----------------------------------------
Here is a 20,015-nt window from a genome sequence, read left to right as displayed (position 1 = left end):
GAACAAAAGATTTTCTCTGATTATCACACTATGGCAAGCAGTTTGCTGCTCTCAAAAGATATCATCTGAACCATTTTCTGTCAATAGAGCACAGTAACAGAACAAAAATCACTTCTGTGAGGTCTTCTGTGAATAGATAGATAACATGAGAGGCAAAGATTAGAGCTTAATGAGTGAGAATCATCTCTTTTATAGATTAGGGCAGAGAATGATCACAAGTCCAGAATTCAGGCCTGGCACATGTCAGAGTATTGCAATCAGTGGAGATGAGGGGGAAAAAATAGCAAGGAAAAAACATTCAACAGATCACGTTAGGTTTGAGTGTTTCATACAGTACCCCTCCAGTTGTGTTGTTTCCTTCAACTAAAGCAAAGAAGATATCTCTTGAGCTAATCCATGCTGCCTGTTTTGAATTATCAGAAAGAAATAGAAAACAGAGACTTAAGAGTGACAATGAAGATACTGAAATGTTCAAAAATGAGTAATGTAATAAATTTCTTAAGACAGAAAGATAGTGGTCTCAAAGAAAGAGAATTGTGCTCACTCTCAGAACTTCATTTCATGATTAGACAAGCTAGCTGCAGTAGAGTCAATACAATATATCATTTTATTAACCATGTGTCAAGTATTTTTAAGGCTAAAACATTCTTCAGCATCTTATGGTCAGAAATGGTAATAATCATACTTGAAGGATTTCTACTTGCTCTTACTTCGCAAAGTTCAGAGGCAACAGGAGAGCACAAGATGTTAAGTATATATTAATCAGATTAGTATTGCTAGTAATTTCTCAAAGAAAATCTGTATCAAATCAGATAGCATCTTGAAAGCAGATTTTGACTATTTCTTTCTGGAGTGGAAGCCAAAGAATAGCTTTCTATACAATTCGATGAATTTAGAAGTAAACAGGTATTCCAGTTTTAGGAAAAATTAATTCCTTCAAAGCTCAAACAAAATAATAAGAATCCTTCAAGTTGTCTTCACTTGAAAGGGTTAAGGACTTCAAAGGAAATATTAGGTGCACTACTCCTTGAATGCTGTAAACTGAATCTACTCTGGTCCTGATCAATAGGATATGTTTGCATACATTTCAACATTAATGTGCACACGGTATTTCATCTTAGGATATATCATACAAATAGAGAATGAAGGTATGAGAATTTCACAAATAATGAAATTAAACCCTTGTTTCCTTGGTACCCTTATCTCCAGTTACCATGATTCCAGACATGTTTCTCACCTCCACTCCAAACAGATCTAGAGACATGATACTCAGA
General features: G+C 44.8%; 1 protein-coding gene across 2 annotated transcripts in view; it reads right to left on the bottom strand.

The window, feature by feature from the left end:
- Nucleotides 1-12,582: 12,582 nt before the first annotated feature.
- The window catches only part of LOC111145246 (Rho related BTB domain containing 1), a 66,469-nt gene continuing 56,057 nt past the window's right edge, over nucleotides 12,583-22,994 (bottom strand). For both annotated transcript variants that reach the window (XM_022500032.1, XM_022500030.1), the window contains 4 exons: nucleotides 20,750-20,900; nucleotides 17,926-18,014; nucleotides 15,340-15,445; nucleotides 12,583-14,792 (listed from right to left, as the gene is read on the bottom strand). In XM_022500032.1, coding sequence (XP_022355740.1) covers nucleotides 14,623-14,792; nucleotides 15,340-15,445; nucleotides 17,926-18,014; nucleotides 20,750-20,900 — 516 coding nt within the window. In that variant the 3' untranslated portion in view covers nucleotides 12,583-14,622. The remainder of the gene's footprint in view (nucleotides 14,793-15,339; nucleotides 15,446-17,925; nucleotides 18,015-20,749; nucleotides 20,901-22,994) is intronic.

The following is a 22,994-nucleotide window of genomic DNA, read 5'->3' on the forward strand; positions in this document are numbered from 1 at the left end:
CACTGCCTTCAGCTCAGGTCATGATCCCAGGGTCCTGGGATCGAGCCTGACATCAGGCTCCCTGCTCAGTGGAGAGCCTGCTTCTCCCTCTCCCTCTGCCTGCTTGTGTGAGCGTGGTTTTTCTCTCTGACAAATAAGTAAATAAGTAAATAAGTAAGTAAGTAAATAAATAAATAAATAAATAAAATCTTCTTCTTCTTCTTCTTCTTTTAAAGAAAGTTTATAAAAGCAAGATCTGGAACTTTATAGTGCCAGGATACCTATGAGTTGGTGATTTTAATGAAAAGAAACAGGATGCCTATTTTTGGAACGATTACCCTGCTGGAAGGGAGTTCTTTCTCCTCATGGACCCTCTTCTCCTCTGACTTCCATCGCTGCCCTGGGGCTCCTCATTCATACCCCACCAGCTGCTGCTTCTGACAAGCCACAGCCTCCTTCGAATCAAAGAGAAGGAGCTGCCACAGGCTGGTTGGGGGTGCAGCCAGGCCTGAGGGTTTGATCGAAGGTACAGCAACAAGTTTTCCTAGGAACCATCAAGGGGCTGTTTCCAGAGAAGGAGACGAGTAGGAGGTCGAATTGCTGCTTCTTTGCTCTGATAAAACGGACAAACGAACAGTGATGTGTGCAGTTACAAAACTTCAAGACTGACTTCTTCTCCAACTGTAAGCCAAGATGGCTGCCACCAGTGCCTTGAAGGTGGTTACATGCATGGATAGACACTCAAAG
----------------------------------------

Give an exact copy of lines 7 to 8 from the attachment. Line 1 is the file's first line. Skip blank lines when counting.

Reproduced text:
The following is a 22,994-nucleotide window of genomic DNA, read 5'->3' on the forward strand; positions in this document are numbered from 1 at the left end:
CACTGCCTTCAGCTCAGGTCATGATCCCAGGGTCCTGGGATCGAGCCTGACATCAGGCTCCCTGCTCAGTGGAGAGCCTGCTTCTCCCTCTCCCTCTGCCTGCTTGTGTGAGCGTGGTTTTTCTCTCTGACAAATAAGTAAATAAGTAAATAAGTAAGTAAGTAAATAAATAAATAAATAAATAAAATCTTCTTCTTCTTCTTCTTCTTTTAAAGAAAGTTTATAAAAGCAAGATCTGGAACTTTATAGTGCCAGGATACCTATGAGTTGGTGATTTTAATGAAAAGAAACAGGATGCCTATTTTTGGAACGATTACCCTGCTGGAAGGGAGTTCTTTCTCCTCATGGACCCTCTTCTCCTCTGACTTCCATCGCTGCCCTGGGGCTCCTCATTCATACCCCACCAGCTGCTGCTTCTGACAAGCCACAGCCTCCTTCGAATCAAAGAGAAGGAGCTGCCACAGGCTGGTTGGGGGTGCAGCCAGGCCTGAGGGTTTGATCGAAGGTACAGCAACAAGTTTTCCTAGGAACCATCAAGGGGCTGTTTCCAGAGAAGGAGACGAGTAGGAGGTCGAATTGCTGCTTCTTTGCTCTGATAAAACGGACAAACGAACAGTGATGTGTGCAGTTACAAAACTTCAAGACTGACTTCTTCTCCAACTGTAAGCCAAGATGGCTGCCACCAGTGCCTTGAAGGTGGTTACATGCATGGATAGACACTCAAAG